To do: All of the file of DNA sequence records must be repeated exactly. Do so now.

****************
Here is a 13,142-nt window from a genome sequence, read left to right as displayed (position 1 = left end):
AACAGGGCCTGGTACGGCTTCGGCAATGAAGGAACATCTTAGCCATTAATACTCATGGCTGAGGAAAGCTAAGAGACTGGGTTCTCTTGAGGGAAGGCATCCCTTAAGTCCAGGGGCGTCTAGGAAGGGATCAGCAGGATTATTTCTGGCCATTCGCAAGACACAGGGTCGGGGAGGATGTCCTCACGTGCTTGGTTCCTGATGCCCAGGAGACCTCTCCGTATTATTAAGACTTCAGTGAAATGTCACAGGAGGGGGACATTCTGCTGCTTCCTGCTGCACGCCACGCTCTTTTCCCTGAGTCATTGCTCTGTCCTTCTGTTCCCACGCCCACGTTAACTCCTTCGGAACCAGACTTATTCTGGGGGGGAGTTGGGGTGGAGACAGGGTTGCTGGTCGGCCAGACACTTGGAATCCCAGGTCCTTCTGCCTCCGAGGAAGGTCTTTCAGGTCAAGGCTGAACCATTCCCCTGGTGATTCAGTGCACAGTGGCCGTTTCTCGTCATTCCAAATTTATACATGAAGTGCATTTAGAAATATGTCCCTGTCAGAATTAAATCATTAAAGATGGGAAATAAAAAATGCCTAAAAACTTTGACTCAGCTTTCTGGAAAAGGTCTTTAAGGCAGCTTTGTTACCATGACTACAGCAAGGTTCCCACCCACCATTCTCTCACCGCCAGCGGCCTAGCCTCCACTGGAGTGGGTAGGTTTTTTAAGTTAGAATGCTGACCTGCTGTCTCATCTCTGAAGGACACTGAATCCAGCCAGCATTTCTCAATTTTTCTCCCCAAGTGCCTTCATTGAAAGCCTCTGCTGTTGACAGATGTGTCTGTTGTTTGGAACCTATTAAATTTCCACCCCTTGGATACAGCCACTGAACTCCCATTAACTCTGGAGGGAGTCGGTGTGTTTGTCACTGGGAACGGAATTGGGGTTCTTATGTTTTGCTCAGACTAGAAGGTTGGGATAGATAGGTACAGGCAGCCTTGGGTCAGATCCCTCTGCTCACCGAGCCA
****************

Here is a 13,142-nt window from a genome sequence, read left to right as displayed (position 1 = left end):
AACAGGGCCTGGTACGGCTTCGGCAATGAAGGAACATCTTAGCCATTAATACTCATGGCTGAGGAAAGCTAAGAGACTGGGTTCTCTTGAGGGAAGGCATCCCTTAAGTCCAGGGGCGTCTAGGAAGGGATCAGCAGGATTATTTCTGGCCATTCGCAAGACACAGGGTCGGGGAGGATGTCCTCACGTGCTTGGTTCCTGATGCCCAGGAGACCTCTCCGTATTATTAAGACTTCAGTGAAATGTCACAGGAGGGGGACATTCTGCTGCTTCCTGCTGCACGCCACGCTCTTTTCCCTGAGTCATTGCTCTGTCCTTCTGTTCCCACGCCCACGTTAACTCCTTCGGAACCAGACTTATTCTGGGGGGGAGTTGGGGTGGAGACAGGGTTGCTGGTCGGCCAGACACTTGGAATCCCAGGTCCTTCTGCCTCCGAGGAAGGTCTTTCAGGTCAAGGCTGAACCATTCCCCTGGTGATTCAGTGCACAGTGGCCGTTTCTCGTCATTCCAAATTTATACATGAAGTGCATTTAGAAATATGTCCCTGTCAGAATTAAATCATTAAAGATGGGAAATAAAAAATGCCTAAAAACTTTGACTCAGCTTTCTGGAAAAGGTCTTTAAGGCAGCTTTGTTACCATGACTACAGCAAGGTTCCCACCCACCATTCTCTCACCGCCAGCGGCCTAGCCTCCACTGGAGTGGGTAGGTTTTTTAAGTTAGAATGCTGACCTGCTGTCTCATCTCTGAAGGACACTGAATCCAGCCAGCATTTCTCAATTTTTCTCCCCAAGTGCCTTCATTGAAAGCCTCTGCTGTTGACAGATGTGTCTGTTGTTTGGAACCTATTAAATTTCCACCCCTTGGATACAGCCACTGAACTCCCATTAACTCTGGAGGGAGTCGGTGTGTTTGTCACTGGGAACGGAATTGGGGTTCTTATGTTTTGCTCAGACTAGAAGGTTGGGATAGATAGGTACAGGCAGCCTTGGGTCAGATCCCTCTGCTCACCGAGCCA